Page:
Wariness about the country’s employment and economic situation caused a slight decline in confidence among business sector leaders during the first quarter of this year, according to a recent survey.
The Costa Rican Chamber of Commerce (CCCR) released results Wednesday of its Business Confidence Index, which measures perceptions quarterly on four variables: economy, employment, sales and the business situation.
The index this time recorded the minimum level considered “confident,” a decrease over the previous quarter.
Concerns about the country’s employment and economy knocked down the confidence score.
Businesses also expressed a cautious hiring outlook for the upcoming quarter, with 14 percent of employers surveyed saying they are considering reducing their staff in the next three months.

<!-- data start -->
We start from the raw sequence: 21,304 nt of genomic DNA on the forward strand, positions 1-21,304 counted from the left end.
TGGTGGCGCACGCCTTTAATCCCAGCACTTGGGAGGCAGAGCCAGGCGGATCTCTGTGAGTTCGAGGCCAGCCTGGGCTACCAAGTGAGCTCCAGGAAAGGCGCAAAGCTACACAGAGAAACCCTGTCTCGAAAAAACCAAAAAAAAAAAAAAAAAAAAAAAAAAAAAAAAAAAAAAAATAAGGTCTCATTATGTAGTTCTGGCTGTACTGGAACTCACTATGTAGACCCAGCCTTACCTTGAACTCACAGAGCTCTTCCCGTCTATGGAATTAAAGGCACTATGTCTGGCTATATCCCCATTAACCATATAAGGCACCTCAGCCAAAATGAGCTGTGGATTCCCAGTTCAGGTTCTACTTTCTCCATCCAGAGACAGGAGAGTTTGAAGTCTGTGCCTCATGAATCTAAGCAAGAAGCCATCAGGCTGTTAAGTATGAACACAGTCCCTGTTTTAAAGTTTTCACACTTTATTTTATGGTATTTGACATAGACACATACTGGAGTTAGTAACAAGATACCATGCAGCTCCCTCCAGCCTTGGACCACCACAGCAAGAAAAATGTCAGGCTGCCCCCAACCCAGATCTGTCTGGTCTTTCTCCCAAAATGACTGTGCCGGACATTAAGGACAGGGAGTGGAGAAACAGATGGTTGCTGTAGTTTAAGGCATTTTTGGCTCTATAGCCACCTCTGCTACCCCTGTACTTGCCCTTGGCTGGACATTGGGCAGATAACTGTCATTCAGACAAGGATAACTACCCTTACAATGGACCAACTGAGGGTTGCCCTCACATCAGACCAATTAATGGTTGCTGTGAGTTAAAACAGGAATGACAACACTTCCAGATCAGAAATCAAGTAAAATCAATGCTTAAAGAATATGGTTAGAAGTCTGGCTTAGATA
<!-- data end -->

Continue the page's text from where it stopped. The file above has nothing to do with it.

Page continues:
Chamber President Yolanda Fernández Ochoa described the low confidence level in employment as extremely worrisome, mostly because “that variable has failed to surpass the minimum confidence level for 19 consecutive quarters.”
The CCCR’s survey found that the number of companies planning to hire decreased from the previous quarter, from 21 to 19 percent. Most employers — 67 percent — said they plan to maintain their current staffing levels.
Despite the lukewarm confidence looking outward, those surveyed expressed strong confidence in their own firms’ sales and performance.
The Chamber took the opportunity to ask the government to refrain from promoting the approval of new taxes, saying it “would further affect the private sector’s confidence as well as hiring and investment expectations.”
The chamber surveyed CEOs, CFOs and other managers at 700 companies from March 16-31. The study has a margin of error of 3 percent and a confidence level of 95 percent.